Dr. Justin Marchegiani: Yeah, like that. And it goes really good. They have some that do a rotation thing, which is okay, too. I mean, you can hit the packs pretty good there too. But just to be able to go deep in there and be able to keep your wrist neutral, I think is wonderful. 

Evan Brand: I love pull ups. I mean, I tell you, I got extremely strong doing pull ups. But for people that are beginners pull ups, you might not even be able to do one and that’s okay, what you could even do is use like a little step stool, and just jump up there and just hold yourself up and the pull up position. That’s how I started out was just holding at the peak of the pull up. And then eventually I just let myself down slowly, and then pull up again. And then I was to the point where I could do three sets of 10 on pull up, I swear to you, man, that’s exhausting. 

Dr. Justin Marchegiani: If you go search online, like pull up assist, you can get bands, they kind of hook around and there’s like three or four bands. And then you can add a band for the for the intensity on the assist. And so what I’ll do is I’ll go in, I’ll do as many pull ups, which is you know, palms facing you or chin ups, palms facing away, right chin ups, more lat pull up more biceps, and I’ll do as many as I can the failure. And then I’ll go in and then put the bands on right after my knee and then I’ll go do it again to failure. So that’s a pretty good kind of a nice drop set where you go as much as you can bodyweight. And then you jump in with a little bit of help. And that can be super, super helpful. Just just people don’t people aren’t used to controlling their body weight like that. And it’s really functional to be able to move your body in a way where you are, you know, in control of your body from a weight standpoint, like you’re able to, to move and functionally manage your body in space and time without any extra stuff on there think it’s really functional.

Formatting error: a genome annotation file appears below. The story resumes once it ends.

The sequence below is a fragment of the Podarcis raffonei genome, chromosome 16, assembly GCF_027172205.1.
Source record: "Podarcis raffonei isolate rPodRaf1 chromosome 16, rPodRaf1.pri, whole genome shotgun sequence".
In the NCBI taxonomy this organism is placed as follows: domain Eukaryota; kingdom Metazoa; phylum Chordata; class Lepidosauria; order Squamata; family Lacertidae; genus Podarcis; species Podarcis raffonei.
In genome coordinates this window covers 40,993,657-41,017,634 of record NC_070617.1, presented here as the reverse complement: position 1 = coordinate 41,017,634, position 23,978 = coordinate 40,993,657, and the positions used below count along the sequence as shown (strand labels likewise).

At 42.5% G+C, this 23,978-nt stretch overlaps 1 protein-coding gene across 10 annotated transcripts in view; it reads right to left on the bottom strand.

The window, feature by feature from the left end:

Evan Brand: Yeah, I mean, that’s the thing that people listening if you’re like, I just don’t like exercise. I hate exercise. I’m not into it. I’d rather go hiking Look, I hear you. But the benefits are not just in and out of the workout. The benefits apply to picking up your kids the benefits apply to playing with your grandchildren, the benefits apply to doing yard work. Bringing in heavy bags of groceries and you don’t want to make multiple trips, you can grab all the groceries in one trip. And so it’s just awesome to be able to to build muscle. If you’re climbing ladders, if you’re in construction, I mean just that, as you’re mentioning, it’s functional, this stuff applies. This is not just for vanity, this stuff really applies to everything if I weren’t in decent shape. my four year old, she’s heavy. When I go to pick up that kid, it’s awesome to be able to have the muscles to just make her a dumbbell. I just pick her up like a dumbbell. You know, it’s it’s fun. If I were in bad shape, you know, I maybe hurt my back, just bending over to pick her up. So this stuff is the stuff is great. And especially as you get into 60s and 70s. I mean, we know that with bone density being a big issue, we have so many clients with osteopenia, osteoporosis issues, yeah, we can give you supplements for that. But the best free thing you can do is to do weight bearing exercises to really preserve your bone health as you age.